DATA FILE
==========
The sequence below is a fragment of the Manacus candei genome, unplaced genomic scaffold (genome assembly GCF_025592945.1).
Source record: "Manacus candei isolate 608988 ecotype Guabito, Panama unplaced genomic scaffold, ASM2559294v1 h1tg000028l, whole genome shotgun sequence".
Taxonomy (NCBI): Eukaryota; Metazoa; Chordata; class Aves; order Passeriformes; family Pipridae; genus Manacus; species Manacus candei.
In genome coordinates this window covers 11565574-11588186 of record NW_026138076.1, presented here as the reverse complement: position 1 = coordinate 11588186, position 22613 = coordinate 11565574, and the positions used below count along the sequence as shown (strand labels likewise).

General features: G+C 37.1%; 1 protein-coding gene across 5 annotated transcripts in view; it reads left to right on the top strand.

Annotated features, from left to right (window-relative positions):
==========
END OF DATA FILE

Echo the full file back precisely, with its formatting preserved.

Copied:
The sequence below is a fragment of the Manacus candei genome, unplaced genomic scaffold (genome assembly GCF_025592945.1).
Source record: "Manacus candei isolate 608988 ecotype Guabito, Panama unplaced genomic scaffold, ASM2559294v1 h1tg000028l, whole genome shotgun sequence".
Taxonomy (NCBI): Eukaryota; Metazoa; Chordata; class Aves; order Passeriformes; family Pipridae; genus Manacus; species Manacus candei.
In genome coordinates this window covers 11565574-11588186 of record NW_026138076.1, presented here as the reverse complement: position 1 = coordinate 11588186, position 22613 = coordinate 11565574, and the positions used below count along the sequence as shown (strand labels likewise).

General features: G+C 37.1%; 1 protein-coding gene across 5 annotated transcripts in view; it reads left to right on the top strand.

Annotated features, from left to right (window-relative positions):